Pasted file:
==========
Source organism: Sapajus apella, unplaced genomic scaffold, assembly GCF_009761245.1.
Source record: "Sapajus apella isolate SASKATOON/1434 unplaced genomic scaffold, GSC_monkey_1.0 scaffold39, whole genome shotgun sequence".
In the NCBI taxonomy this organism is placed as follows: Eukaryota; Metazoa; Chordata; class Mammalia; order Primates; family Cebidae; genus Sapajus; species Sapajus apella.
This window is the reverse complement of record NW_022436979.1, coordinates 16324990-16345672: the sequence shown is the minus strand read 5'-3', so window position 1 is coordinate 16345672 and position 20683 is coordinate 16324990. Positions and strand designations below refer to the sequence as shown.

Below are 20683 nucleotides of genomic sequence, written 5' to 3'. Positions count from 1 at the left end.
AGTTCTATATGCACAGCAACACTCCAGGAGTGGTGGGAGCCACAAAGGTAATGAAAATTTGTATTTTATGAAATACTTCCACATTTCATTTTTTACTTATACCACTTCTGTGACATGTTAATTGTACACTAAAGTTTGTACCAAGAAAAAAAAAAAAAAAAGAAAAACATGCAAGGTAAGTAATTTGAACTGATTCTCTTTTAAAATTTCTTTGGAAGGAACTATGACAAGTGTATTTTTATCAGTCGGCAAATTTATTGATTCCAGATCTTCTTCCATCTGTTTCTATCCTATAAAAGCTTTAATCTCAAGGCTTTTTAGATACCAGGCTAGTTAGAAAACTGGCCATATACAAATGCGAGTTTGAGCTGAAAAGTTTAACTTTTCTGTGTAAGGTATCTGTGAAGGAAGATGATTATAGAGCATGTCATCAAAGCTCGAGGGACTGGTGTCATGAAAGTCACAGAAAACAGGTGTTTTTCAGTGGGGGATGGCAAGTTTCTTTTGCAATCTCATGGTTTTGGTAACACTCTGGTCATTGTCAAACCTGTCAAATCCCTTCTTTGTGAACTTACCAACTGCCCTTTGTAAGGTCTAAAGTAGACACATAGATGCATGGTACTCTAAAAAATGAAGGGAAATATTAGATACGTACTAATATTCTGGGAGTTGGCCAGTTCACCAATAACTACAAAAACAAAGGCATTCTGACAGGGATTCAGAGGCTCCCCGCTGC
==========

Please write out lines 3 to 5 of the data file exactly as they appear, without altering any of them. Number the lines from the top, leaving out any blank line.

In the NCBI taxonomy this organism is placed as follows: Eukaryota; Metazoa; Chordata; class Mammalia; order Primates; family Cebidae; genus Sapajus; species Sapajus apella.
This window is the reverse complement of record NW_022436979.1, coordinates 16324990-16345672: the sequence shown is the minus strand read 5'-3', so window position 1 is coordinate 16345672 and position 20683 is coordinate 16324990. Positions and strand designations below refer to the sequence as shown.

Below are 20683 nucleotides of genomic sequence, written 5' to 3'. Positions count from 1 at the left end.